More from Emma Bryning
The Squatters’ Graffiti at Sutton House, London
Sutton House is the oldest domestic building in Hackney and one of London’s last remaining Tudor houses, having been built in 1535 by Tudor Statesman and Secretary of State to King Henry VIII, Ralph Sadlier. Even though the house is called ‘Sutton House’, it was never the dwelling of Thomas Sutton who actually lived in the house next door. The house was originally called ‘Bryk Place’ and was rested among long open green spaces and near to the town centre of Hackney. The history of the house is complex as, over time, it has been a Tudor manor house, a Victorian school, a Men’s Institute during the First World War, a Trade Unions Office in the 1960s-70s and a punk squat in the 1980s. The house was restored in the early 1990s by the National Trust and opened to the public in 1994. In order to celebrate the 30th anniversary of the squatter’s arrival to Sutton House, the National Trust converted the Squatter’s Room to recreate how it would have looked in 1985 with the help of some of the squatters who had lived there. In the room, visitors can see some of the original graffiti art left by the squatters which includes anti-fascist, anti-Thatcher and feminist political slogans.
Graffiti of Wellclose Prison Debtors’ Cell at the Museum of London
Wellclose Prison, also known as Neptune Street Prison, was located off Wellclose Square near to the Tower of London. The 18th-century small prison was run on a commercial basis and the majority of inmates were insolvent debtors who were either imprisoned until they could repay their debts or were awaiting transfer to Newgate Prison. The prison was below a public tavern which was connected to a courthouse, where the tavern’s landlord acted as gaoler. By the 1790s, the prison was empty and in a state of disrepair. The prison was finally closed in the 19th century and the building it was housed within was turned into a lodging house. When the building was demolished in 1911, two cells from the prison were dismantled and transferred to the London Museum at Kensington Palace and elements of both cells can now be found on display in the Museum of London. Prisoners in the cells were known to scratch and carve their names and initials or write messages or draw pictures onto the walls of the cells and many of these marks can still be seen today.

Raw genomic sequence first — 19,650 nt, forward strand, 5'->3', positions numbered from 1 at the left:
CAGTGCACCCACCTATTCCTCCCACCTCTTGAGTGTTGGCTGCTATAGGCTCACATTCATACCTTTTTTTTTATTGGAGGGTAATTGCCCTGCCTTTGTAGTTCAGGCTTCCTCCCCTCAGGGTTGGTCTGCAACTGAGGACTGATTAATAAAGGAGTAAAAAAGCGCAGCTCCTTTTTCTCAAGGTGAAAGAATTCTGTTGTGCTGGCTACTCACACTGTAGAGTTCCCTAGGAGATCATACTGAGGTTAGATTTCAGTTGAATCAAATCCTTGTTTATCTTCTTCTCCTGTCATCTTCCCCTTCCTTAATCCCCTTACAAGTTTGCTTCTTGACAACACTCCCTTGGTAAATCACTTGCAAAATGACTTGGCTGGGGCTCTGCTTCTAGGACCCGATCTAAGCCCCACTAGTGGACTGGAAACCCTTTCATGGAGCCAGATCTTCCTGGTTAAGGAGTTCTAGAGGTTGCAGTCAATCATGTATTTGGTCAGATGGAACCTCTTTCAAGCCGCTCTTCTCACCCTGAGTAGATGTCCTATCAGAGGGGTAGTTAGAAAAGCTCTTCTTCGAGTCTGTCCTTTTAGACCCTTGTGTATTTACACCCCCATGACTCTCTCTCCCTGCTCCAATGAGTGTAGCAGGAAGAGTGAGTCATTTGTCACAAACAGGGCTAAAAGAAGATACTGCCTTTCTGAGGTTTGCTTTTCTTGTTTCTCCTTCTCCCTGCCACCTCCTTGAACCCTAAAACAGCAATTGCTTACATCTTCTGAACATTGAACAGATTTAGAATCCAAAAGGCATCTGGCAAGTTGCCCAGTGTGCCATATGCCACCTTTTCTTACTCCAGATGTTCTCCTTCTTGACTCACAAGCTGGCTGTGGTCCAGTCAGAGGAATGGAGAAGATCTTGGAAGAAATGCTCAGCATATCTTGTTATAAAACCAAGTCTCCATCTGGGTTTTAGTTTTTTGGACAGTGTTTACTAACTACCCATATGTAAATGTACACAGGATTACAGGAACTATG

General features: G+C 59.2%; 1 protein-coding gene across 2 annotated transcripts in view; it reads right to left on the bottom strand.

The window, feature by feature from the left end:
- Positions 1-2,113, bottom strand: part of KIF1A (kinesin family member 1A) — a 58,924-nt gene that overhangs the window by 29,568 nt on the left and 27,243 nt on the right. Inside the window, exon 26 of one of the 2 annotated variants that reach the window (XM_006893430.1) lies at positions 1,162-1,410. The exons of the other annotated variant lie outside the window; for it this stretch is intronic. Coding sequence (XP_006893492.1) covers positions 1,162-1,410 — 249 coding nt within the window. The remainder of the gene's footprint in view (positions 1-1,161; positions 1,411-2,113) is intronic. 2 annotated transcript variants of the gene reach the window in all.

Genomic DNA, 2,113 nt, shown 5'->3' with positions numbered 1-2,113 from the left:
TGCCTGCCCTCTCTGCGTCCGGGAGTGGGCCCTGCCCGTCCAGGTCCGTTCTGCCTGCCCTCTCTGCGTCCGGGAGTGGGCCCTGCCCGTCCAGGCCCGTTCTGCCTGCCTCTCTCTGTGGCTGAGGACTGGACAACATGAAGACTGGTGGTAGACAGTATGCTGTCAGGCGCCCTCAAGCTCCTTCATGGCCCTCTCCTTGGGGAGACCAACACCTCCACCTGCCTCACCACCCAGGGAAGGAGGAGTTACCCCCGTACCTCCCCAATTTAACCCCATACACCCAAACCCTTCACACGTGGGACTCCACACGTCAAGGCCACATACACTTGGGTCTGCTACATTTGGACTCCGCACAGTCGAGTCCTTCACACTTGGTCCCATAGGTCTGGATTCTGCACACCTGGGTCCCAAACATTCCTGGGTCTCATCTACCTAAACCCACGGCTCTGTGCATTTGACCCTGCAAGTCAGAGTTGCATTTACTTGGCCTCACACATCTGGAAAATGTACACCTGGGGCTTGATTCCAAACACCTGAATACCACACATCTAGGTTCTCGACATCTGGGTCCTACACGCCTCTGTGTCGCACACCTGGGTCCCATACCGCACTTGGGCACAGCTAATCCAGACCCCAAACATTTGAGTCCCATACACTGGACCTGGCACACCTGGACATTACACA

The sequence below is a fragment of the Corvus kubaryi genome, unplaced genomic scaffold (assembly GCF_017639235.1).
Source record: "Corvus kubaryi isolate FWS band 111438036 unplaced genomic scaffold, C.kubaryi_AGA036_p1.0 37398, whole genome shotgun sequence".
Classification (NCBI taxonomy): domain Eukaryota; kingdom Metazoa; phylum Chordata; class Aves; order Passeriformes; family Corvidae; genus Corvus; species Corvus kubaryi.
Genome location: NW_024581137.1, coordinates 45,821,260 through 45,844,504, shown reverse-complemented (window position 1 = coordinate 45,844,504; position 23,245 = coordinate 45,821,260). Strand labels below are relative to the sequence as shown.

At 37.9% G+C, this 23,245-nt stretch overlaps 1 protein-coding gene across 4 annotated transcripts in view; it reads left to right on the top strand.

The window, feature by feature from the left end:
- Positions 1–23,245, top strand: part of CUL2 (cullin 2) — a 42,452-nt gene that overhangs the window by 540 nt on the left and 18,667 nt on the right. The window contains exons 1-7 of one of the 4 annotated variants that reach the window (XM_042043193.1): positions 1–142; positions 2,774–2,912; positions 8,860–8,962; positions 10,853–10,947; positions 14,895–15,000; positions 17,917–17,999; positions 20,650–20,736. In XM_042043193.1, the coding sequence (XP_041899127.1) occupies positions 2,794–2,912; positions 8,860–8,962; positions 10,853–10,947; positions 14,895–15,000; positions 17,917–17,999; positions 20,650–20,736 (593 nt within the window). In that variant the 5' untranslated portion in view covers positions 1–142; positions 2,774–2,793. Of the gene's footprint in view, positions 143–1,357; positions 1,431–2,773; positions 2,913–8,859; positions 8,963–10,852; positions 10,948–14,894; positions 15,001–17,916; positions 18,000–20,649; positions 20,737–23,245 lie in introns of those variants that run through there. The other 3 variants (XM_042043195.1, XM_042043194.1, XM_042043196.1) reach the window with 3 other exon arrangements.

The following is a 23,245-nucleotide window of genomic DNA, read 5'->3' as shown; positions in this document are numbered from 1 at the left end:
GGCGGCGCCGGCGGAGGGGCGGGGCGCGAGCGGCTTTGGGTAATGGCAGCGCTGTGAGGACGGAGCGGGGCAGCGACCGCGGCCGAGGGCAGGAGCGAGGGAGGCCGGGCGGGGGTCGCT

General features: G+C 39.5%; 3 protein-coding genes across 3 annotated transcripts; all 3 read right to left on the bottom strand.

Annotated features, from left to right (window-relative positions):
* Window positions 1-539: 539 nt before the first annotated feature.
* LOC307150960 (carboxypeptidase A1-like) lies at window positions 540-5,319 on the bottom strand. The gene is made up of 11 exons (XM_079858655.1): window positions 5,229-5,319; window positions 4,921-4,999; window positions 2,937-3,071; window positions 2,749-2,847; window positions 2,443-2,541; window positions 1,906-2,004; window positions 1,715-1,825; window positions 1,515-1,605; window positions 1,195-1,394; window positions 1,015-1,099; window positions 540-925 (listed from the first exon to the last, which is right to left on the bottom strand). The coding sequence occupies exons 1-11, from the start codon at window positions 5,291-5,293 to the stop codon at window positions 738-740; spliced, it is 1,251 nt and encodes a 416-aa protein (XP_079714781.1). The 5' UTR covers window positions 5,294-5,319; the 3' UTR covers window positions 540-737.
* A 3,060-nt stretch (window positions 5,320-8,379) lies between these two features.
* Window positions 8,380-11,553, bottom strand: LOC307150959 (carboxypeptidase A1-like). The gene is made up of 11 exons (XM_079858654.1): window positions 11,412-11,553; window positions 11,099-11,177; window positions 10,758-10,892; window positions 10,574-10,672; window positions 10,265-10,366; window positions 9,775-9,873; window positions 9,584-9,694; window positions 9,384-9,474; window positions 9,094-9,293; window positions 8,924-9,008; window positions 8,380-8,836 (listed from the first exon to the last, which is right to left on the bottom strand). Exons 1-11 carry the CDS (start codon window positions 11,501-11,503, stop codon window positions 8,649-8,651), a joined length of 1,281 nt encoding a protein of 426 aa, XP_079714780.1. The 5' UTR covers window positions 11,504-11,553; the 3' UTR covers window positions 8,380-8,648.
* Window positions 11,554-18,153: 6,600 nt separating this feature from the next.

The Lord Napier Graffiti Pub, Hackney Wick, London
For about twenty years, not a single pint was been pulled in The Lord Napier pub, located near to the Hackney Wick overground station. The pub was licensed in 1868 under the name The White’s Arms and was then advertised for sale, whereupon its news owners changed its name to The Lord Napier. During the twentieth century, the pub appeared in the local and national news as the site of numerous robberies and assaults. After its closure in 1995, the former pub attracted squat parties, became known as a destination for illegal raves in the early 2000s and began to be covered in graffiti. In 2016, artist Aida Wilde commissioned 29 local street artists as part of a 48-hour takeover of the building as a ‘symbol of protest against [the] gentrification’ which was happening in the local area. The pub has been attracting tourists to its ever changing exterior ever since it was reimagined with its iconic graffiti makeover. After attracting new ownership, the pub is expected to go through an extensive programme of refurbishment.
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Whoresnest: the story of the Bankside Stews
Until the C16th, the area next to the river in Lambeth was home to the so-called Bankside Stews, a collection of bathhouses that doubled as brothels.